There are contradicting results in the outcome of TKAs using the Anatomic Graduated Component (AGC), which is an all-polyethylene component. Several articles have been published of one observational cohort that reported higher revision rates for the all-polyethylene tibial components compared with metal-backed components [7, 15, 39]. The authors suggest the inferior results could be attributable to the low conformity of the AGC design. In contrast to these results, three RCTs using RSA to compare all-polyethylene and metal-backed tibial components of the TKAs using identical AGC prostheses found no differences in continuous migration of both components [2, 21, 22], which is prognostic for future aseptic loosening .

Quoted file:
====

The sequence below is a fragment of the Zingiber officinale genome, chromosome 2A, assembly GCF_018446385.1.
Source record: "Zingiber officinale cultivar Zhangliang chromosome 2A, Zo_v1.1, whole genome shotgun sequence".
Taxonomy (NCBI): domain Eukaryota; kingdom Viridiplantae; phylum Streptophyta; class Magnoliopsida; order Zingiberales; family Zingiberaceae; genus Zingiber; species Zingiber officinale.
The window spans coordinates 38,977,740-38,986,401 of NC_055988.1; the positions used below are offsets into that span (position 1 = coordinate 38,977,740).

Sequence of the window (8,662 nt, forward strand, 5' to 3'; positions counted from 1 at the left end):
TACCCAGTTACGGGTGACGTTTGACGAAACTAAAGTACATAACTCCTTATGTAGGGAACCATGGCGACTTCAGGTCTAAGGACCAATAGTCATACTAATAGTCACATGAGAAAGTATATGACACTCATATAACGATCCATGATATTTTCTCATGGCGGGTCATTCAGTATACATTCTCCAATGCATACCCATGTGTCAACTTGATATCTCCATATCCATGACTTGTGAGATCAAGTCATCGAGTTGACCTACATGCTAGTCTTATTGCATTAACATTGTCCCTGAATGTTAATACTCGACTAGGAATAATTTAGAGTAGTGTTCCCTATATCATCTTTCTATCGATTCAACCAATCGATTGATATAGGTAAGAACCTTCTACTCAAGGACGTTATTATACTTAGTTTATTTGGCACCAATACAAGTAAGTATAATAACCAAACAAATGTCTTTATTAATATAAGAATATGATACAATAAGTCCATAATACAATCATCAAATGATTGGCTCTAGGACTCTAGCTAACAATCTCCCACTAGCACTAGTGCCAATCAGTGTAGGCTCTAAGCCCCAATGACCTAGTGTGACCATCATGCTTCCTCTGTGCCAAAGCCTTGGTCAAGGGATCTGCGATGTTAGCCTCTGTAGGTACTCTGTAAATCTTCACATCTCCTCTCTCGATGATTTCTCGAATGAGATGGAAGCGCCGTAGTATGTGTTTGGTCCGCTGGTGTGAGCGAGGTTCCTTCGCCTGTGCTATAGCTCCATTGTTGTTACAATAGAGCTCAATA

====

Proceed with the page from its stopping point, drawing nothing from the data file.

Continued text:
In contrast to our results, the Australian Orthopaedic Association National Joint Replacement Registry suggested a small difference in survival rates in favor of metal-backed components . It is notable the metal-backed tibial component is used in greater than 99% of all cases, which makes a clear comparison more difficult.
The all-polyethylene tibial component frequently is recommended for use in patients with low demands, such as elderly patients and patients with rheumatoid arthritis [25, 31]. One of the included studies reported the all-polyethylene component was used for such patients . We showed that none of the parameters for low-demand status (age, rheumatoid arthritis, weight) influenced the outcome of the comparison. Therefore, the all-polyethylene component could be an option for all patients with an indication for TKA as previously reported [12, 31, 36]. When there is a need for modular stems or augmentations, there is an indication for metal backing of the tibia since this cannot be added to the all-polyethylene tibial component. However, this can be identified during preoperative planning.